In my 4th year Hons class Family Business: Theory & Practice I engage students in a variety of different ways, both traditional (lecture) and non-traditional (web 2.0). In the latter I have used online polling software that shows live voting by students who can register their vote for a particular answer by text message or by visiting a website with their computer/tablet/smartphone. I will set up a question on the online polling software website, pose it to the students at the start of the class and make a note of the composition of responses (it is typically a yes/no question for ease). I will then deliver the class session, and then ask the students to participate in the online poll again and tell them how the class responses have changed to show them the overall change in the class view in light of the teaching they have received.
This work was supported by Enhancement Theme funding from the Quality Assurance Agency Scotland
We developed video lectures for the teaching content using the pen-tablet so interactive learning can be facilitated.
We integrated the delivery of such videos with the wireless mode of the pen-tablet so these videos (if taught in class) can be played, paused and rewound while teacher is moving around freely in the class.
Client organisations come from a wide range of industries but they all share similar characteristics in that they are mainly SMEs facing growth or sustainability challenges. Very many of our clients are in the third sector, thus they have a focus on solving social issues as opposed to maximising returns.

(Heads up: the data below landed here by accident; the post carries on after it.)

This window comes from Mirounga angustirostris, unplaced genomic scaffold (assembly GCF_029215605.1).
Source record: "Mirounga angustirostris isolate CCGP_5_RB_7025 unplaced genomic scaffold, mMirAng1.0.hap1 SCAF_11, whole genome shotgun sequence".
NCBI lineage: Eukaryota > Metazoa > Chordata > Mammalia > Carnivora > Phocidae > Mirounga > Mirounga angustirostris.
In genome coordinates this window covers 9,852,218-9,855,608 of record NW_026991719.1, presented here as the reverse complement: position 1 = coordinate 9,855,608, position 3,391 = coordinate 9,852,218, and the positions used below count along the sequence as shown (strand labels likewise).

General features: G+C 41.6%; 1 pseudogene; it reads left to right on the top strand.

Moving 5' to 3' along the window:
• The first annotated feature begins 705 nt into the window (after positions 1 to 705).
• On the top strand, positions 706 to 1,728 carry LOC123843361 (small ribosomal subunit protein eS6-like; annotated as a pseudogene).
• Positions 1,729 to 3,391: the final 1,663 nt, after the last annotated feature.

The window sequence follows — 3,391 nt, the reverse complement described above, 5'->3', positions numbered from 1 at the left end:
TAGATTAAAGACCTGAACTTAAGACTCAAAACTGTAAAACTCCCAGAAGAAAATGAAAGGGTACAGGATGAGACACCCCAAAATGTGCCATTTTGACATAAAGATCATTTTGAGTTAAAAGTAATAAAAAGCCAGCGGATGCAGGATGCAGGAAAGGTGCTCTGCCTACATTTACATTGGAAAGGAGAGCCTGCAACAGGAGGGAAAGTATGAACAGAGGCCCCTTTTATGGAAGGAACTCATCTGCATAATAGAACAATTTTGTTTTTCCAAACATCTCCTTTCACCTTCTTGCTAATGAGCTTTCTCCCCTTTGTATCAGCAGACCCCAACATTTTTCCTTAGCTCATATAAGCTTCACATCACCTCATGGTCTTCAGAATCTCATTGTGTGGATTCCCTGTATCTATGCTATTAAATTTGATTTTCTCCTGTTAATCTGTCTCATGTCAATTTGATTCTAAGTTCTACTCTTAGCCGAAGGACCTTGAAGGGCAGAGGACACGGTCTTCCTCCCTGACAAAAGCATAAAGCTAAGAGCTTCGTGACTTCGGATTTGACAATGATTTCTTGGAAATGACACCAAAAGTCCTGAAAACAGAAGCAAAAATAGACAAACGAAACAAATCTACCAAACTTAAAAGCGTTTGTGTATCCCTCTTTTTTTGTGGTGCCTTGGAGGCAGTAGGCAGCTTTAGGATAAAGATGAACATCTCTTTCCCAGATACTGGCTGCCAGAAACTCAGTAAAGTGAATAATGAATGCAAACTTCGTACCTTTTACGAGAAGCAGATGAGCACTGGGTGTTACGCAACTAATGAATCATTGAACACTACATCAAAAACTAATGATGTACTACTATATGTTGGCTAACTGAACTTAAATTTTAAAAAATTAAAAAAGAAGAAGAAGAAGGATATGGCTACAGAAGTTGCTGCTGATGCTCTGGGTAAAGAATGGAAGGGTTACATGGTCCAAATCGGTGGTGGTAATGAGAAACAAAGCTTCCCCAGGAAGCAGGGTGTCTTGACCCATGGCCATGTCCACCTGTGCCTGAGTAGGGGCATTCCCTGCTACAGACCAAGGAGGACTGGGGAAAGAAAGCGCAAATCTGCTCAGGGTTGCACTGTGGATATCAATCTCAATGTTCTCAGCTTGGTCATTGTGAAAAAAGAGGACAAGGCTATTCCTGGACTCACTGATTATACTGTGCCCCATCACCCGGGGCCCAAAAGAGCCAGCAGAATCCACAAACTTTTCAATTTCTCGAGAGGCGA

In 2014-15, 104 students worked with 23 client organisations coming from the Greater Glasgow area.
The students involved in the project are in their 3rd year of a Business degree, thus they already possess substantial knowledge which can be applied to solve the issues faced by the client organisations. Moreover, Business Clinic students receive training on consultancy tools and business modelling in the form of workshops at the beginning of the project.
By the end of the project, each team of students produced a comprehensive report with a detailed strategy and recommendations for each of the 23 client organisations.
Much of the work also took on a practical element such as attending trade fairs on behalf of the businesses or redesigning websites to make these more effective in promoting the business.
Another example of this inter-relationship of theory and practice forms the subject of this particular ‘Sharing Effective Practice’ case study. In the last section of the class on ‘Trade Unions and Employee Representation’, change consisted first of a reconfiguration of the lecture programme, and second of innovation in respect of the related assignment. A formal lecture on ‘Trade Unions and Representation’ was followed by a session entitled ‘What Do Trade Union Reps Actually Do?’. At this session, six trade union officers and reps were invited to attend. The idea was that each of the reps/officers sit at a desk and students in turn, for a set time, sit opposite the rep and ask questions of them. Students then visit another table and so on. On the basis of the notes taken, students were obliged to complete a report which answered that general question. This report constituted the final assessed assignment of the class.